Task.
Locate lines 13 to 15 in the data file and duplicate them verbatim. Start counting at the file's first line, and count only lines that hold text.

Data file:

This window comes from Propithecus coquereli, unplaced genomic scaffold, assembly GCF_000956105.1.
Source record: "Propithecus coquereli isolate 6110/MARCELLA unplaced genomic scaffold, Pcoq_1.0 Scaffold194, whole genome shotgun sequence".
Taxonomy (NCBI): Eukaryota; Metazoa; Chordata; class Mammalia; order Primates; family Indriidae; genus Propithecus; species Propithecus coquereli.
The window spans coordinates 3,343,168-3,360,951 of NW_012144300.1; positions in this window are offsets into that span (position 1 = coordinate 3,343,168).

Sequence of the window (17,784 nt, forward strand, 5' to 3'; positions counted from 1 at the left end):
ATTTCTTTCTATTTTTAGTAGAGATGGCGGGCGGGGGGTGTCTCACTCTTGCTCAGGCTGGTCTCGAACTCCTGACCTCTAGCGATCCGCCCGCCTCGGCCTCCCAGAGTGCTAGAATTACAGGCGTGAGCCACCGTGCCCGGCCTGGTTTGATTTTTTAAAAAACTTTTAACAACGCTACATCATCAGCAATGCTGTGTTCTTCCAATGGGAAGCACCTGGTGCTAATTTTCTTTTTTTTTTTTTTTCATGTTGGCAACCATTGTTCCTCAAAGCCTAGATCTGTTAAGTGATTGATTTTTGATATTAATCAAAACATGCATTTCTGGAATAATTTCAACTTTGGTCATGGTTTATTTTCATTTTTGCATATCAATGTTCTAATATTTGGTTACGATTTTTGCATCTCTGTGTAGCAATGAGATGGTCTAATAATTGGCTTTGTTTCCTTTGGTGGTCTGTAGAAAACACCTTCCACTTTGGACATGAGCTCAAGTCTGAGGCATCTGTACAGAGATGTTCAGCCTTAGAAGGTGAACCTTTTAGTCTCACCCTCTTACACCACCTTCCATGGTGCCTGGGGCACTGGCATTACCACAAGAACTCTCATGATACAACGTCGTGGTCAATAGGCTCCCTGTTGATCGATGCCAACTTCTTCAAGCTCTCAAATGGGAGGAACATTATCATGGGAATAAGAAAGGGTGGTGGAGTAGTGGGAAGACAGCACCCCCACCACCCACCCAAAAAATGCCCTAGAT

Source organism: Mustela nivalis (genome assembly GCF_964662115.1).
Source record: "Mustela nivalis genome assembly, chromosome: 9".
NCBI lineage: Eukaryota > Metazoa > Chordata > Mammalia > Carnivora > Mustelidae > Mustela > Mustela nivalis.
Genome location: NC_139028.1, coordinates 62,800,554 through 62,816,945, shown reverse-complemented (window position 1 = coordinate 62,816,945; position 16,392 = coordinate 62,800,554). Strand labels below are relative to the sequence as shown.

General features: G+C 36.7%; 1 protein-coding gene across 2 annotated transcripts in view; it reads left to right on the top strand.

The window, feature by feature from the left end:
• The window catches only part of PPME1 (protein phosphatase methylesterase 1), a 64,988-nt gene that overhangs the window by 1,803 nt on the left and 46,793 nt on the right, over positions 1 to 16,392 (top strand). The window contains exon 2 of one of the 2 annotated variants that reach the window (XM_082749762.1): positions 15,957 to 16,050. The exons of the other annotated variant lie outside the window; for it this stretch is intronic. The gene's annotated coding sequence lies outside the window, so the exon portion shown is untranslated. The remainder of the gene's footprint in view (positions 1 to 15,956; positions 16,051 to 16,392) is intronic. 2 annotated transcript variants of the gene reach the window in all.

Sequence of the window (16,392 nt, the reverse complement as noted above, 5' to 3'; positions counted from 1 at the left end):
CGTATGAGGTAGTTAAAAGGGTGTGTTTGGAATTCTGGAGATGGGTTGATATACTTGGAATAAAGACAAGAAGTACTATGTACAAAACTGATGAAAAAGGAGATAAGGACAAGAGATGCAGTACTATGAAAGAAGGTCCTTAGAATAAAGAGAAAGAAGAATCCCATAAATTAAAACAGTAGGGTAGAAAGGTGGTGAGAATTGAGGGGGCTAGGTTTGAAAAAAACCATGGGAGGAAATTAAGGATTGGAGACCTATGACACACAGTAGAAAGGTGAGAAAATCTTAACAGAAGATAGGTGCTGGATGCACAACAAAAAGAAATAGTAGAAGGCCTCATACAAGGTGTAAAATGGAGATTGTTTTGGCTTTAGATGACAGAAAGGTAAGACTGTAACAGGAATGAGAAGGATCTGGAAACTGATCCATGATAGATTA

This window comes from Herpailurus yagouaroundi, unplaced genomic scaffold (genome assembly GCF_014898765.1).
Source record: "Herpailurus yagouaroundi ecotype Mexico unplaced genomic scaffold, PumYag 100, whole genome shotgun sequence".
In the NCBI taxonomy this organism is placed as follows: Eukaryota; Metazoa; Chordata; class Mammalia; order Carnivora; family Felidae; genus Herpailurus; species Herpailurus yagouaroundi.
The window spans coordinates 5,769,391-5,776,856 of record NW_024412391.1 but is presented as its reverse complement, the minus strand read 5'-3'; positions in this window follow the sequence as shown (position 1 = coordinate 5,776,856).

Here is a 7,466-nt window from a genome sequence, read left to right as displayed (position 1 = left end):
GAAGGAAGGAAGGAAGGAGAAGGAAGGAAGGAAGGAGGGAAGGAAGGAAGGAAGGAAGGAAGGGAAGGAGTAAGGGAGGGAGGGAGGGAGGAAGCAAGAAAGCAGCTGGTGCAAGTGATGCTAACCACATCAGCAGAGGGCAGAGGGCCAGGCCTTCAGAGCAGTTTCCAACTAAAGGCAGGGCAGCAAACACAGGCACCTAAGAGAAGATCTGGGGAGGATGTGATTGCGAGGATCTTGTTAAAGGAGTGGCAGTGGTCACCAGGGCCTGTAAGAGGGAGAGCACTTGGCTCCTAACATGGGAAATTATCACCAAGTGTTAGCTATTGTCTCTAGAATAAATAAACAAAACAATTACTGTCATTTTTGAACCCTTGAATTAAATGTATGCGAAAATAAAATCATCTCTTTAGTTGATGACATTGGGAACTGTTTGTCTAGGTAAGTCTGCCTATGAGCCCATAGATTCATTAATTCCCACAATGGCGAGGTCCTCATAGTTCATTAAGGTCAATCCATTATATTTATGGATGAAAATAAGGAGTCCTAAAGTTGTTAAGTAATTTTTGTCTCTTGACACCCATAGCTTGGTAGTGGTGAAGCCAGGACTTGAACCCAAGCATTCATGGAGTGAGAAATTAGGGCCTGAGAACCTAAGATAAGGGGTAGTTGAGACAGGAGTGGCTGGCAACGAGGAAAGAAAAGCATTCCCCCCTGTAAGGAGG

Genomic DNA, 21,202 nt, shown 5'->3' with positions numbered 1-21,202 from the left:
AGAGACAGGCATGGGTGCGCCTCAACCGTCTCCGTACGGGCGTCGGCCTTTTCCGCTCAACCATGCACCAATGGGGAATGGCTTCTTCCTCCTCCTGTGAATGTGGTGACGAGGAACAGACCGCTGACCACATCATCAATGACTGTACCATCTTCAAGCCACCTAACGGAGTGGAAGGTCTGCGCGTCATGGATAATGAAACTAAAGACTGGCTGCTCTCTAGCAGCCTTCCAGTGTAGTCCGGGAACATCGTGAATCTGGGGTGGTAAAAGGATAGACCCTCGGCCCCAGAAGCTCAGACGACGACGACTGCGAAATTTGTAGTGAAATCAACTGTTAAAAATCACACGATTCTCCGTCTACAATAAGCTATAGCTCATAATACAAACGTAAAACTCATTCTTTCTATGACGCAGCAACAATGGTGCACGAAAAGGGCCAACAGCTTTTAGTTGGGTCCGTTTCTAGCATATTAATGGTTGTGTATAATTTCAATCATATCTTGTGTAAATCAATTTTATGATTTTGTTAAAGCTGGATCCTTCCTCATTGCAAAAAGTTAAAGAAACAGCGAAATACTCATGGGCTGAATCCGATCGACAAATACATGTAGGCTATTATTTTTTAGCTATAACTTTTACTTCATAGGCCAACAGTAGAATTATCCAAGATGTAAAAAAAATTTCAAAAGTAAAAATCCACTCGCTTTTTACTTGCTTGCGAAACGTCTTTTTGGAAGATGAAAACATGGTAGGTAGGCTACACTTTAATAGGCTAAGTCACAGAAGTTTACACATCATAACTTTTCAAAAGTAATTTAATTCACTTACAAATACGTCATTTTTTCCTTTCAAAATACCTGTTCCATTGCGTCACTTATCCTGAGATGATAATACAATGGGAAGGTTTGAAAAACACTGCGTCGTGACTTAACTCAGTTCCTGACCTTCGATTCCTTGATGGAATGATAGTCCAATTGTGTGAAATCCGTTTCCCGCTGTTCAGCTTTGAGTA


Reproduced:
• The window catches only part of PPME1 (protein phosphatase methylesterase 1), a 64,988-nt gene that overhangs the window by 1,803 nt on the left and 46,793 nt on the right, over positions 1 to 16,392 (top strand). The window contains exon 2 of one of the 2 annotated variants that reach the window (XM_082749762.1): positions 15,957 to 16,050. The exons of the other annotated variant lie outside the window; for it this stretch is intronic. The gene's annotated coding sequence lies outside the window, so the exon portion shown is untranslated. The remainder of the gene's footprint in view (positions 1 to 15,956; positions 16,051 to 16,392) is intronic. 2 annotated transcript variants of the gene reach the window in all.

Sequence of the window (16,392 nt, the reverse complement as noted above, 5' to 3'; positions counted from 1 at the left end):
CGTATGAGGTAGTTAAAAGGGTGTGTTTGGAATTCTGGAGATGGGTTGATATACTTGGAATAAAGACAAGAAGTACTATGTACAAAACTGATGAAAAAGGAGATAAGGACAAGAGATGCAGTACTATGAAAGAAGGTCCTTAGAATAAAGAGAAAGAAGAATCCCATAAATTAAAACAGTAGGGTAGAAAGGTGGTGAGAATTGAGGGGGCTAGGTTTGAAAAAAACCATGGGAGGAAATTAAGGATTGGAGACCTATGACACACAGTAGAAAGGTGAGAAAATCTTAACAGAAGATAGGTGCTGGATGCACAACAAAAAGAAATAGTAGAAGGCCTCATACAAGGTGTAAAATGGAGATTGTTTTGGCTTTAGATGACAGAAAGGTAAGACTGTAACAGGAATGAGAAGGATCTGGAAACTGATCCATGATAGATTA